Juliet In Piaget's Cognitive Development Theory

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Juliet is a three-year old, independent and strong-willed girl, who even though she “wants to be three forever,” will celebrate her fourth birthday with her family, on April 26, 2018. At four, Juliet is considered to be transitioning smoothly through a period of development called Early Childhood, which includes children who are two-years old, until they are 6-years old. During Early Childhood, the body becomes leaner than infancy and toddlerhood, motor skills are refined, and children become self-controlled and self sufficient (Berk, 2012). Make-believe play blossoms, supporting every aspect of psychological development (Berk, 2012 p. 6). In addition, during Early Childhood, thought and language expand at an astounding pace, a sense of morality…show more content…
Presently, Juliet is considered to be in Piaget’s 2nd stage of cognitive development called Preoperational Stage. During Preoperational Stage, preschool children’s thinking is full of faulty logic, and development of language and make-believe play takes place (Berk, 2012). One reason to believe that Juliet is in the second stage of Piaget’s Cognitive Developmental Theory is because she absolutely loves to play make-believe. It is not unusual to find Juliet and her daddy playing doctor in her bedroom. She loves when dad calls her “Dr. Juliet” and asks her to check on her stuffed animals and babies, to see if they might need some medicine, a band-aid, or even a pretend shot. Fortunately, studies have revealed that make-believe strengthens a wide variety of mental abilities, including sustained attention, memory logical thinking, language and literacy, imagination, creativity and the ability to reflect on own’s thinking, regulate one’s own emotions and behavior, and take another’s perspective (Berk, 2012, p.…show more content…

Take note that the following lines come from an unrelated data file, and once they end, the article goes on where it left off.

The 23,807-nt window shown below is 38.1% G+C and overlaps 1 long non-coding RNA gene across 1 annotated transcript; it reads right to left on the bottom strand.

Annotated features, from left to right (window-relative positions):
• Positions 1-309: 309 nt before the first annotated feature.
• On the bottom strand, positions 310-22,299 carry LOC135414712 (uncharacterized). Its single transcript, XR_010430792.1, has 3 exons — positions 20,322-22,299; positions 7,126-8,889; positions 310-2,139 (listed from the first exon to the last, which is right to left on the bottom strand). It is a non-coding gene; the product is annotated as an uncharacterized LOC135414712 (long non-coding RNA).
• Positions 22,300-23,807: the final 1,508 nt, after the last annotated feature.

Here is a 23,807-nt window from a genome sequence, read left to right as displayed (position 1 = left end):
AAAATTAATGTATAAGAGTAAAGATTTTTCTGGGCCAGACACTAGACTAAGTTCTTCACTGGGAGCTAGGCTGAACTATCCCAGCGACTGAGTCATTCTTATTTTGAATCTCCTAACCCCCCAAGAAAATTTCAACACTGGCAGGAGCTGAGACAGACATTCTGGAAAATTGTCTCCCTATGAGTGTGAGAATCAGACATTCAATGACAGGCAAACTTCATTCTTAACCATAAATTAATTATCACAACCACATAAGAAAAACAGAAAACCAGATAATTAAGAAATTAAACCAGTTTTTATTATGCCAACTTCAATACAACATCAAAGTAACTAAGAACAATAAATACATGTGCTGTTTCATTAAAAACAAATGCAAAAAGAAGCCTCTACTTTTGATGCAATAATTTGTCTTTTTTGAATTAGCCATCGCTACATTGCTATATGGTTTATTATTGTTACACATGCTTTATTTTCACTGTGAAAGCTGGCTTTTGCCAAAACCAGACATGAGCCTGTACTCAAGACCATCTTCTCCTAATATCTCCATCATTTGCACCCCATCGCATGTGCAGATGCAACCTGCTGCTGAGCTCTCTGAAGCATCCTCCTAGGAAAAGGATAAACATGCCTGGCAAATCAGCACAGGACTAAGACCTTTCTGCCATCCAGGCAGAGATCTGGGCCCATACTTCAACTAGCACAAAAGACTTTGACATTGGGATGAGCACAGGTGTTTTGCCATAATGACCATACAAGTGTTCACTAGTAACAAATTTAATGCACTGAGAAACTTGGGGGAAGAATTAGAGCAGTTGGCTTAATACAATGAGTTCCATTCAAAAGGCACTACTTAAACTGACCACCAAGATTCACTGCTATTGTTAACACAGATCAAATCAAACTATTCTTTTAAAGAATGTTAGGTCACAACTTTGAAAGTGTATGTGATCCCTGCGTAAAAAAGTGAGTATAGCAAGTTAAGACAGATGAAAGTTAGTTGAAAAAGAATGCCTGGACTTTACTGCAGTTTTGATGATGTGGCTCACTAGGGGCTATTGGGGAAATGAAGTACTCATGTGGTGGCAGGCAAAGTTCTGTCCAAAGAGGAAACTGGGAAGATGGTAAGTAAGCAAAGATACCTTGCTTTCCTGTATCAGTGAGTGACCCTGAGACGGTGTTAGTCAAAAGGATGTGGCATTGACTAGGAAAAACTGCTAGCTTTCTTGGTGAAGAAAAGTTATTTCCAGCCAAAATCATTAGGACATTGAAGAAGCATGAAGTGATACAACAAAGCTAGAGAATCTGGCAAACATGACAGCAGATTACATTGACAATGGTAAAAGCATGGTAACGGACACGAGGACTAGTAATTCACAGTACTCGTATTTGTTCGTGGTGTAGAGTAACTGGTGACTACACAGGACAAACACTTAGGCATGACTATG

For example, as Juliet grows older, she has started to have full conversations with her family member’s and her friends, and if mom and dad are talking, she often chimes in as though she wants to be a participant in the conversation. She loves to talk to everyone she meets (except for what she calls “dudes”), and be involved in every activity, which is most likely how she has learned most of what she says and does; just watch what you say in front of her, because it only takes one time for her to hear something, before she repeats exactly what she

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